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Mol Cell. 1998 Jan;1(2):161-70.

The ERO1 gene of yeast is required for oxidation of protein dithiols in the endoplasmic reticulum.

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Department of Biology, Massachusetts Institute of Technology, Cambridge 02139, USA.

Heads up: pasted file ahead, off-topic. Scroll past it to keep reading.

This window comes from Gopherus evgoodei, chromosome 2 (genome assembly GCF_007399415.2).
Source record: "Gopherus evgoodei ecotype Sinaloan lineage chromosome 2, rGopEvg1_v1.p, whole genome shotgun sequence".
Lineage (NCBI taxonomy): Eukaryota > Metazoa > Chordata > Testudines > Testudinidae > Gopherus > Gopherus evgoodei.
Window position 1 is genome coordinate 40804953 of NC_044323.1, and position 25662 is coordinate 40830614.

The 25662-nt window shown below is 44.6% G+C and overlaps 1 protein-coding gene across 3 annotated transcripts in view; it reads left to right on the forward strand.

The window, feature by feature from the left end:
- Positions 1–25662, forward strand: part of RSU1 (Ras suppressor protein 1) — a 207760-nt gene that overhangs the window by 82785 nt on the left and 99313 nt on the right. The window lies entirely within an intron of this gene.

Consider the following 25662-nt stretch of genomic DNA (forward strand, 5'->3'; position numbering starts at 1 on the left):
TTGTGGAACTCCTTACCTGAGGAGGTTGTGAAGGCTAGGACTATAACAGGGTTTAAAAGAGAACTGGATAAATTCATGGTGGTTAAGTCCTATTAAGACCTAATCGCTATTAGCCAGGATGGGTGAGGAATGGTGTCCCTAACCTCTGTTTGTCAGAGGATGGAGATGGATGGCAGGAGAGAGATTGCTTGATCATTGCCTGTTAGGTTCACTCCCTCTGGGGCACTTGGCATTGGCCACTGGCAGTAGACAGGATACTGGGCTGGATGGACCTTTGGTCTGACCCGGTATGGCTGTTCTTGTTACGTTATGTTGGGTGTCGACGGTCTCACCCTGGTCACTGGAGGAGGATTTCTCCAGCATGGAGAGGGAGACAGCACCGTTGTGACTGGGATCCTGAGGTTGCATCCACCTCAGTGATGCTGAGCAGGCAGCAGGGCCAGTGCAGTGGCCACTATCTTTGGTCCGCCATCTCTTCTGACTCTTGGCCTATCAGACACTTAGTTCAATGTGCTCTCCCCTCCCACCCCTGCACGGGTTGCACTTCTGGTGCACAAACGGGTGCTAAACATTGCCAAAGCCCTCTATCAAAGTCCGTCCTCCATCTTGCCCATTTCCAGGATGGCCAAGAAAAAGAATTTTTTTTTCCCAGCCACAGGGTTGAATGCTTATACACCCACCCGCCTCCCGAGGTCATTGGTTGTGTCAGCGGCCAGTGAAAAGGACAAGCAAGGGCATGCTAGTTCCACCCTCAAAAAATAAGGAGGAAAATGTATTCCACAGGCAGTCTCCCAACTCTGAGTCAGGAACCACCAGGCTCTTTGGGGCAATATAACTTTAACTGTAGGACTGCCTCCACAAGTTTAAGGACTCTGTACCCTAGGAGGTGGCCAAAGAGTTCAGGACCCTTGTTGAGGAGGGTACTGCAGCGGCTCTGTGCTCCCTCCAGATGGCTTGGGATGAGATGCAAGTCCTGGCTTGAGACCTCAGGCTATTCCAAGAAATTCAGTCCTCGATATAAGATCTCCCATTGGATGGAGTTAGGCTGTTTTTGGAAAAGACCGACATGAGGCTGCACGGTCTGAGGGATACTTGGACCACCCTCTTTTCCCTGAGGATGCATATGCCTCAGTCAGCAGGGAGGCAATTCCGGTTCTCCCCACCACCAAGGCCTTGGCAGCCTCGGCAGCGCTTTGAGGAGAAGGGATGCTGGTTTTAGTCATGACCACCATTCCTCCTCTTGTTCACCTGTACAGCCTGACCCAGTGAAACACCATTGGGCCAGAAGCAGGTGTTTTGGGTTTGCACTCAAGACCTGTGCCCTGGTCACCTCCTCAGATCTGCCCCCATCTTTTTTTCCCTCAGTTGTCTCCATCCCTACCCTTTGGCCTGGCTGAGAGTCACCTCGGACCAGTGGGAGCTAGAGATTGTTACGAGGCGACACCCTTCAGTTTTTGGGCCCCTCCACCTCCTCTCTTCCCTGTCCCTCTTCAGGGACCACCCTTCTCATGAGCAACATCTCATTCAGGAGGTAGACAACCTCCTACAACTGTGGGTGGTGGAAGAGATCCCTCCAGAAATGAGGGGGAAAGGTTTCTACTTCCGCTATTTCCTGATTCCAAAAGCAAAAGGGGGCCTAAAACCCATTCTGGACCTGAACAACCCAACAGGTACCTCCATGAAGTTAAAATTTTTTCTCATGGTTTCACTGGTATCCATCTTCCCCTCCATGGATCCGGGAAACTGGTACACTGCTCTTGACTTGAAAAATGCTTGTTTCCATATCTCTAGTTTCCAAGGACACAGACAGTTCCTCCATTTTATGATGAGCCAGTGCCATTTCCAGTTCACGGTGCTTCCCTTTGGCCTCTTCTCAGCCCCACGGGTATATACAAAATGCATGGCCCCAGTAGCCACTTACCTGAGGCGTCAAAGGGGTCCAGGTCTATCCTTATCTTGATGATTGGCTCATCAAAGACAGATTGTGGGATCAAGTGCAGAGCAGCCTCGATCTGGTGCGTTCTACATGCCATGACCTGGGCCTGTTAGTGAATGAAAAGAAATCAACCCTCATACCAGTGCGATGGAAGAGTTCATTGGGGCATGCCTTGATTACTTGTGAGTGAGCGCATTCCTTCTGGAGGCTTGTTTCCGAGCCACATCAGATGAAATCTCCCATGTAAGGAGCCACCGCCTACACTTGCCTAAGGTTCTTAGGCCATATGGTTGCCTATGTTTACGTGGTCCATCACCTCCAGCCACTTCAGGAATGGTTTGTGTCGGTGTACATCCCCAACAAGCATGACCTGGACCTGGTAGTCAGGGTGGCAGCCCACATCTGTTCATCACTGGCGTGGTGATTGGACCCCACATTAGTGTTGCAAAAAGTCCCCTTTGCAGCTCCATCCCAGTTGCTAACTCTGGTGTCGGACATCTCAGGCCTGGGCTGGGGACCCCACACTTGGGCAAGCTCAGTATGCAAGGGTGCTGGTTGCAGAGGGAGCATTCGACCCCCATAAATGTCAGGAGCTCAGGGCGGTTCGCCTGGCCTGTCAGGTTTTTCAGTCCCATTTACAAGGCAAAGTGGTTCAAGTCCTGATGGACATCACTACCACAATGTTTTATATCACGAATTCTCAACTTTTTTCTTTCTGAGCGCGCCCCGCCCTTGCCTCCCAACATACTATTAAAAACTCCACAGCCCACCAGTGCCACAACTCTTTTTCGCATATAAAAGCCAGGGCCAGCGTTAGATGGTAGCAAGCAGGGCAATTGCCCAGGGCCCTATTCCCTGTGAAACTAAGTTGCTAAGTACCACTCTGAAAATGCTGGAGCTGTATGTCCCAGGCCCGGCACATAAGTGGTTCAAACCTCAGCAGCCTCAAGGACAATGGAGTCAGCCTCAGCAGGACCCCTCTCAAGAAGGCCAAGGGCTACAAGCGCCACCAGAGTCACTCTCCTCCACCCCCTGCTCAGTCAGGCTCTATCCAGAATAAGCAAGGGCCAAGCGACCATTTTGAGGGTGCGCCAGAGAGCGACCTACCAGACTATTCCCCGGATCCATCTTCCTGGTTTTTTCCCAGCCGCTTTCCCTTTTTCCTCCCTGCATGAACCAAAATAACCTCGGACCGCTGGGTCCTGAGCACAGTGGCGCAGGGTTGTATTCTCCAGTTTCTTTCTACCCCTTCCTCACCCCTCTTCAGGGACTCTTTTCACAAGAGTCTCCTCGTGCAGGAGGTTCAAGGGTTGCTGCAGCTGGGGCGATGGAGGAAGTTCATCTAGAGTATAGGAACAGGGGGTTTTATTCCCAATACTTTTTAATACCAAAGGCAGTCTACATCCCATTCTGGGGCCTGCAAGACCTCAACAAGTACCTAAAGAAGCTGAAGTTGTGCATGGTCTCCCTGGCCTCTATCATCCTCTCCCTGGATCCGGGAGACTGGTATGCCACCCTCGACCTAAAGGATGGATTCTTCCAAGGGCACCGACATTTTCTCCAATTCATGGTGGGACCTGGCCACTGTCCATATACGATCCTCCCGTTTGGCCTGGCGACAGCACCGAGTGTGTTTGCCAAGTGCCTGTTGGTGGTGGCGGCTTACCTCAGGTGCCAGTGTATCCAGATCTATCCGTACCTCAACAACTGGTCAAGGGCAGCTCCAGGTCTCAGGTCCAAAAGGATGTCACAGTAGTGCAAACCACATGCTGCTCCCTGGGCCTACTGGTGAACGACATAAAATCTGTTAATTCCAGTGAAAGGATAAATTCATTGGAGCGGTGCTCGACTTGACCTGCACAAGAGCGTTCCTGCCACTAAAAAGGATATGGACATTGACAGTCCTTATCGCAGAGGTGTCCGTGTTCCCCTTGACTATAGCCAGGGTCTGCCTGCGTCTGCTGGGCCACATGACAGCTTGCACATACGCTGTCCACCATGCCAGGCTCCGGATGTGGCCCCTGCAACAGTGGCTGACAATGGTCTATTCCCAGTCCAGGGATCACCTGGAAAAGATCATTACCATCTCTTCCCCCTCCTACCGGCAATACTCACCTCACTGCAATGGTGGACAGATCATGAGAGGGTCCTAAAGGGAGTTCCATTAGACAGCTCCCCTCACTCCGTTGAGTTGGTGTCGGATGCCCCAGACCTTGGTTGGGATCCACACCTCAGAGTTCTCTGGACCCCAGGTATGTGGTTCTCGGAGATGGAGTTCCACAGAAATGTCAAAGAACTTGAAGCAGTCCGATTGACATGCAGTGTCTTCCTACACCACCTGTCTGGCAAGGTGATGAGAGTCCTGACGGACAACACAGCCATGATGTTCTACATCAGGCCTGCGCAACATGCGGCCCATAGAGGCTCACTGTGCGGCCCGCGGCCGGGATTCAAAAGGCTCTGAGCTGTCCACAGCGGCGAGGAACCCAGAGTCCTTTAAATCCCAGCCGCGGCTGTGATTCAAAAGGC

We describe a conserved yeast gene, ERO1, that is induced by the unfolded protein response and encodes a novel glycoprotein required for oxidative protein folding in the ER. In a temperature-sensitive ero1-1 mutant, newly synthesized carboxypeptidase Y is retained in the ER and lacks disulfide bonds, as shown by thiol modification with AMS. ERO1 apparently determines cellular oxidizing capacity since mutation of ERO1 causes hypersensitivity to the reductant DTT, whereas overexpression of ERO1 confers resistance to DTT. Moreover, the oxidant diamide can restore growth and secretion in ero1 mutants. Genetic tests distinguish the essential function of ERO1 from that of PDI1. We show that glutathione is not required for CPY folding and conclude that Ero1p functions in a novel mechanism that sustains the ER oxidizing potential, supporting net formation of protein disulfide bonds.

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